The Westside Express Service (WES) is a commuter rail line serving part of the Portland metropolitan area's Washington County in the U.S. state of Oregon. Owned by TriMet and operated by Portland & Western Railroad (P&W), the line is 14.7 miles (23.7 km) long and consists of five stations. WES travels north–south just west of Oregon Highway 217 and Interstate 5 (I-5) between the cities of Beaverton, Tigard, Tualatin, and Wilsonville. It connects with MAX Light Rail at Beaverton Transit Center. Service operates on a 30-minute headway on weekdays during the morning and evening rush hours. As of Spring 2022, the service saw daily ridership of 420 passengers, about 109,000 rides annually.

<span class="mw-page-title-main">Portland Transit Mall</span>

The Portland Transit Mall is a 1.2-mile (1.9 km) public transit corridor that travels north–south through the center of downtown in Portland, Oregon, United States. It comprises a pair of one-way streets—6th Avenue for northbound traffic and 5th Avenue for southbound—along which two of three lanes are restricted to transit buses and light rail vehicles only. As of September 2022, the corridor is served by the Green, Orange, and Yellow lines of MAX Light Rail; Frequent Express; and over a dozen local bus routes, all of which are services of TriMet, the transit agency operating within the Oregon side of the Portland metropolitan area. C-Tran, the transit agency for Clark County, Washington, additionally serves it with two express bus routes—#105 I-5 Express and #164 Fisher’s Landing Express.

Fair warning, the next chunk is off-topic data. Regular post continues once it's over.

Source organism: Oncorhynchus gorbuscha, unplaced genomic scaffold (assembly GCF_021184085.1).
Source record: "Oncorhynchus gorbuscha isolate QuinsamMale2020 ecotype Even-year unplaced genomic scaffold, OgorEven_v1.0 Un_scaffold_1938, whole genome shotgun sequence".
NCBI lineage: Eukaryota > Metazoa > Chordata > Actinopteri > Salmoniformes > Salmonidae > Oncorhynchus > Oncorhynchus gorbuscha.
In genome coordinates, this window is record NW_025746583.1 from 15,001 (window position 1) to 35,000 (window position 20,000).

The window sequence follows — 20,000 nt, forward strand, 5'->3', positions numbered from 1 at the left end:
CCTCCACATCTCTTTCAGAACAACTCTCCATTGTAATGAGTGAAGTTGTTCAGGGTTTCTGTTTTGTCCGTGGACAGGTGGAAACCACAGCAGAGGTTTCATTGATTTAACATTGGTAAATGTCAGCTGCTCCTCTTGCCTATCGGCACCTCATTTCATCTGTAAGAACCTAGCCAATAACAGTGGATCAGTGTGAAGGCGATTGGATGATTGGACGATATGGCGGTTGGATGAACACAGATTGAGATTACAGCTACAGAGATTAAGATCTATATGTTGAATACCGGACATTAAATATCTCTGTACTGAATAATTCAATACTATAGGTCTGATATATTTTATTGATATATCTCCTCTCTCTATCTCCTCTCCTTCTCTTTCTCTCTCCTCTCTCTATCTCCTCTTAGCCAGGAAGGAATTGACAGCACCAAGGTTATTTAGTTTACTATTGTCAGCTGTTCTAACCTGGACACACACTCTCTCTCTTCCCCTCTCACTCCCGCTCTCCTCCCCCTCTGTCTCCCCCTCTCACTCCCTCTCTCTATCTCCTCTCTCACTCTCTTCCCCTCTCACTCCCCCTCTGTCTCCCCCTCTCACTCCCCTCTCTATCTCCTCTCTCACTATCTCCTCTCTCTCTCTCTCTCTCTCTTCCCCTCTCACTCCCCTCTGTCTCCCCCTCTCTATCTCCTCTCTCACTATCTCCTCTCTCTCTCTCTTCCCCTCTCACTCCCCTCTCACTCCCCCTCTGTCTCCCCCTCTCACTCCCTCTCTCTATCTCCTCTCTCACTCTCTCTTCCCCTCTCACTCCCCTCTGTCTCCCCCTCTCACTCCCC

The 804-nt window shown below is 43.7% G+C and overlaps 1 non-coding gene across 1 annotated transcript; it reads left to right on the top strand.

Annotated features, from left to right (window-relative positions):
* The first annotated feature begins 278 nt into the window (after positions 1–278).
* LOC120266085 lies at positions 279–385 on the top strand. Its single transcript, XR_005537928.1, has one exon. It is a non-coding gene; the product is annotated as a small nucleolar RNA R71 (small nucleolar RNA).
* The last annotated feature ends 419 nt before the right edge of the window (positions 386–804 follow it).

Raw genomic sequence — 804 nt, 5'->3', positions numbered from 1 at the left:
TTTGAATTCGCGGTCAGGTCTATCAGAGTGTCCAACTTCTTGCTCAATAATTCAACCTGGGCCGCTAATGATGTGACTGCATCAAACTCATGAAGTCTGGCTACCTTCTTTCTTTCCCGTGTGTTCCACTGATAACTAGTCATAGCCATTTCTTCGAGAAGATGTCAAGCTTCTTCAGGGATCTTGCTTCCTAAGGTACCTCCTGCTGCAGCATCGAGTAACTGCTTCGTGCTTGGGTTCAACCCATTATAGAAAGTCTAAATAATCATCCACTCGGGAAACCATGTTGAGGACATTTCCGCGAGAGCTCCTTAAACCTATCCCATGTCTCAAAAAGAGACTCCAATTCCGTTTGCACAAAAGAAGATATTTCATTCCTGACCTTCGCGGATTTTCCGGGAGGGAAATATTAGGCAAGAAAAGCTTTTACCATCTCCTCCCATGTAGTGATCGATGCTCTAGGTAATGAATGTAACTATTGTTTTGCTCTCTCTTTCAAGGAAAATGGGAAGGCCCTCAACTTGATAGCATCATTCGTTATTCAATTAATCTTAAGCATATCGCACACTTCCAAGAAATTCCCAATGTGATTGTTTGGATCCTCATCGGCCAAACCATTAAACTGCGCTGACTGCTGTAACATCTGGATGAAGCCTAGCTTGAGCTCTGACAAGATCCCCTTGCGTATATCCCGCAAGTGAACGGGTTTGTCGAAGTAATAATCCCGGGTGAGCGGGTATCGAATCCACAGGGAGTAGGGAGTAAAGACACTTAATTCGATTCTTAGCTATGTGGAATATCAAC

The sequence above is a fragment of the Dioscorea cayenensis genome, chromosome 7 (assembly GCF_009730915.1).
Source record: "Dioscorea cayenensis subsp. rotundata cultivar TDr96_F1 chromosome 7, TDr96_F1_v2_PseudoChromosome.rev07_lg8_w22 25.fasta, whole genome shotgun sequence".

<span class="mw-page-title-main">Rose City Transit</span>

The Rose City Transit Company was a private company that operated most mass transit service in the city of Portland, Oregon, from 1956 to 1969. It operated only within the city proper. Transit services connecting downtown Portland with suburbs outside the city but within the Portland metropolitan area were run by other private companies, mainly a consortium of four companies known collectively as the "Blue Bus" lines.

<span class="mw-page-title-main">TriMet rolling stock</span>

The TriMet transit system, serving the Portland metropolitan area in Oregon, owns and operates two different rail transit systems: a light rail system known as MAX and a commuter rail system known as WES. The fleet of 145 MAX light rail vehicles (LRVs) includes five different models, designated by TriMet as "Type 1" through "Type 5", all of which are used on all of the MAX lines. "Type 6" cars are on order and are due to replace the Type 1 cars in 2023–2024. The comparatively very small WES fleet includes three different types of commuter rail cars.